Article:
An Ursid Whodunit: Mystery Diner at Exit Glacier
July 11, 2013
Park visitors absolutely LOVE seeing bears. We recently had a park visitor witness a lynx (a lynx!!) crossing Exit Creek, often a once in a lifetime opportunity for even the most seasoned field biologist, and the visitor looked glum and said "Oh, but I wanted to see a bear".
Bears, however, will sometimes let a visitor know that they are around without actually being seen. A benign track or scat is always fun to spot but we have been seeing more mischievous marks left behind this month. As a member of the Kenai Fjords Bear Management Team, I respond to bear incidents that occur within the park. I have been pretty busy this June.
On June 10, park staff discovered this:
A tipped over trash can at Exit Glacier. Photo: NPS
Was it a rowdy teenager? Delinquent youths? A sudden gust of wind? Nope. Some gumshoeing reveals evidence our marauder was of the Order Carnivora, not the Order Primate.
Wildlife Technician Leslie Adams discovers bear hair and bear prints at the scene. Photo: NPS
The size of a print can suggest whether the vandal was a brown or black bear. Photo: NPS
Must we cry over spilt garbage though? Can't we just clean it up and move onto more important things? No! A bear that obtains human food on at least one occasion can quickly become conditioned to seek such food again. The next target may not just be a garbage can either. After looking around the area a bit more, we discover that this bear did indeed seek food from another human structure.
Bear print on car at Exit Glacier Campground. Photo: NPS
While this may seem like an innocent investigation, bears are fully capable of breaking into vehicles in search of food. Unfortunately, a park visitor last fall learned this the hard way after leaving food in their car with their windows cracked. The bear basically turned the inside of the car into a chew toy. As a result, the park closed the campground for a few days to discourage any further bear-jackings.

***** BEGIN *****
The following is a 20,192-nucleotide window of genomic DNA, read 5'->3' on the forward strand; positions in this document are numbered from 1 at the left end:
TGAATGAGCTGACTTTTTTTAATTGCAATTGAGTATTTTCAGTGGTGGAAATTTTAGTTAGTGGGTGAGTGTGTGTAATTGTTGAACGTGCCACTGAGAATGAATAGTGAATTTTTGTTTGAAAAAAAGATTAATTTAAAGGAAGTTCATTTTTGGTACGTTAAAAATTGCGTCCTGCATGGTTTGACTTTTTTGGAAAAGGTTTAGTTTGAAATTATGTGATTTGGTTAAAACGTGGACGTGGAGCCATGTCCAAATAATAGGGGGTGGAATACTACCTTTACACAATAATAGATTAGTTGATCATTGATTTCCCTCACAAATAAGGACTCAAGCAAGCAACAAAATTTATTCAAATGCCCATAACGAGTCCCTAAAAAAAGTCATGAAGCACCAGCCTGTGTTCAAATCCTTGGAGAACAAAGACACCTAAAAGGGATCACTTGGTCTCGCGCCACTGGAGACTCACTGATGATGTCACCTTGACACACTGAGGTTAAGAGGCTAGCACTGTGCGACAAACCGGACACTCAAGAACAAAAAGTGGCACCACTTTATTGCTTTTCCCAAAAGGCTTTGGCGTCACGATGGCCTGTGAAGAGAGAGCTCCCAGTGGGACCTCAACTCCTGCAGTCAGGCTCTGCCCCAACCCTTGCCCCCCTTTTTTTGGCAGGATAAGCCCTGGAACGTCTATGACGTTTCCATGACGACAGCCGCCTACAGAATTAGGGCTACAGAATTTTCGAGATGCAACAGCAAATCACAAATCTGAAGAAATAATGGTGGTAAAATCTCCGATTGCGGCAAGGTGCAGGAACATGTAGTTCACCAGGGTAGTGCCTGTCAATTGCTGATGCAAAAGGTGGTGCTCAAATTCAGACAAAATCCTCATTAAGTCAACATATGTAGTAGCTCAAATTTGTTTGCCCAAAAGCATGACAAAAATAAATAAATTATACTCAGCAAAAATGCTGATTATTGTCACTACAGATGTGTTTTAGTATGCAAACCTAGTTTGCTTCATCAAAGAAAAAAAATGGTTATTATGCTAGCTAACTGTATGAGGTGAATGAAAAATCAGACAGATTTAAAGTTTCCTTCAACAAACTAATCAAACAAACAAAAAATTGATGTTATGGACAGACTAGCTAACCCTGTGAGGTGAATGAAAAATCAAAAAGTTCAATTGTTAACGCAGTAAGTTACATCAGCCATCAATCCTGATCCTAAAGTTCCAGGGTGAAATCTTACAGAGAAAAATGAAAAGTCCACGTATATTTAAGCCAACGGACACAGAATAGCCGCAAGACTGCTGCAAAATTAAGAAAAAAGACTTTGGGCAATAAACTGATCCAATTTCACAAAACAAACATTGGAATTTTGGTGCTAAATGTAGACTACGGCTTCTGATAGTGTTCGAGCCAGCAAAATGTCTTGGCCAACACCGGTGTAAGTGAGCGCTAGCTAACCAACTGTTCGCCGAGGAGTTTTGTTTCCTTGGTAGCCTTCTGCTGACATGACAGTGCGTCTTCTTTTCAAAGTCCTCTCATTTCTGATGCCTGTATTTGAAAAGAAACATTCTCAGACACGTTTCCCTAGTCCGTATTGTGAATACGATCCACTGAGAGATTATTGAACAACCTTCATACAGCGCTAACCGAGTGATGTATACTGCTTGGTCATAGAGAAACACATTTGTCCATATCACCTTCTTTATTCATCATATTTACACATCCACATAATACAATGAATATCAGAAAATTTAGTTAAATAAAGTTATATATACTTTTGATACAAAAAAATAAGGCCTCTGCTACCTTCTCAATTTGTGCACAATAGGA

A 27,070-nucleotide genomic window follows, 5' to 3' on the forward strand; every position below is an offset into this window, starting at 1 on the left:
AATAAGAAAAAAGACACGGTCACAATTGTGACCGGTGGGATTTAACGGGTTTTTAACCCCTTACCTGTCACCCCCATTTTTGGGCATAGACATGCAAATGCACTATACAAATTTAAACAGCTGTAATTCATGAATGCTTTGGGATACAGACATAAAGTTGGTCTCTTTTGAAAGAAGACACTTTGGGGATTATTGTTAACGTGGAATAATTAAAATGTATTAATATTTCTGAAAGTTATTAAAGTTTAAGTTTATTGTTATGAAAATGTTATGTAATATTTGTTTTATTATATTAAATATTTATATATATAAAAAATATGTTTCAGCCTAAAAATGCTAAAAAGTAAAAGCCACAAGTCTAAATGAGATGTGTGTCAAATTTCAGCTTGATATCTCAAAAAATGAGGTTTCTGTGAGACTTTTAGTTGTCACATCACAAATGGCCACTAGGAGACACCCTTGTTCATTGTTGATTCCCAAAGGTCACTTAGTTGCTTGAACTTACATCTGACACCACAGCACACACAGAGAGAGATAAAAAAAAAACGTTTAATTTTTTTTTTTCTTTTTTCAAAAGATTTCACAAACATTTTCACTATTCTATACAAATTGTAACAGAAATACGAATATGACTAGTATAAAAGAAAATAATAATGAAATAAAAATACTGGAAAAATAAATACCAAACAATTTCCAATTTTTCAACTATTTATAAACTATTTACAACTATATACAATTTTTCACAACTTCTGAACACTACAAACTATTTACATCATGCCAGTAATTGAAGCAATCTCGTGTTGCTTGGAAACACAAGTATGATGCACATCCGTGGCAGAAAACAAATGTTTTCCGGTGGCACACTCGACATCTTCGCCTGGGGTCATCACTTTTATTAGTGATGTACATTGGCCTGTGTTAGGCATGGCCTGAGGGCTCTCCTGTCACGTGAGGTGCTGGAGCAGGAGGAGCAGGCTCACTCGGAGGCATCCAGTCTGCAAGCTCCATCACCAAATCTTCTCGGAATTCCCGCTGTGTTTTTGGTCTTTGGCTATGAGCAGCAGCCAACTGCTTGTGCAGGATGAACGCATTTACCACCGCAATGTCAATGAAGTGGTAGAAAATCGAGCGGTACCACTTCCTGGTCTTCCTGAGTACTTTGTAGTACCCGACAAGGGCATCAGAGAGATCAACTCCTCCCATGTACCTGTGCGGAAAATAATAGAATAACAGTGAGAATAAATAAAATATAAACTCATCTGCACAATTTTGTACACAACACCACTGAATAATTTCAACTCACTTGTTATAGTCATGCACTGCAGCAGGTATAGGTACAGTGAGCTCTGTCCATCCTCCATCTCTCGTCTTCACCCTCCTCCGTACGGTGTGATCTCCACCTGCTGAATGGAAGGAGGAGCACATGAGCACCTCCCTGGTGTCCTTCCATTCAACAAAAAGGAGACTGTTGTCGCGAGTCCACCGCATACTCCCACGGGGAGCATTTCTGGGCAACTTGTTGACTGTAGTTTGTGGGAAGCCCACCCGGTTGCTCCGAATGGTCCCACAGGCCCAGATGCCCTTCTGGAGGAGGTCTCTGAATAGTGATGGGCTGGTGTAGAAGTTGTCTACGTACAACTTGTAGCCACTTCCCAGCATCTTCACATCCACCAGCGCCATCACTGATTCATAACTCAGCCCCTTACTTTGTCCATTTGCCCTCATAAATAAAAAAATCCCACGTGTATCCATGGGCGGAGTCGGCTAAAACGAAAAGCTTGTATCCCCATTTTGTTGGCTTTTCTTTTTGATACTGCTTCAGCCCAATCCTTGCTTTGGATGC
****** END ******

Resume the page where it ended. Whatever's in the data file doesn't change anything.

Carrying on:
Car damaged by a bear last fall at the Exit Glacier Campground. Photo: NPS
This year, park staff increased their efforts to better secure our trash cans and educate visitors about not leaving food in their cars. The Bear Team also set up a trail camera to try and detect which type of bear is causing the ruckus (Black? Brown? Cubs?). So far, our camera has not captured the bruin but it did reveal our education efforts may be working; here we see a park visitor dutifully carrying their food from their car to our secure food storage locker!
Candidly carrying coolers across the campground. Photo: NPS
To see how the story unfolds this summer, check out our Bear Activity page on the park website (http://www.nps.gov/kefj/planyourvisit/bear-activity-update.htm).
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Did You Know?
River otters defecate in certain spots to mark their territory. Researchers in Kenai Fjords National Park have discovered that these "latrine sites" enrich the soil, allowing plants to grow in those spots that aren't found anywhere else close by.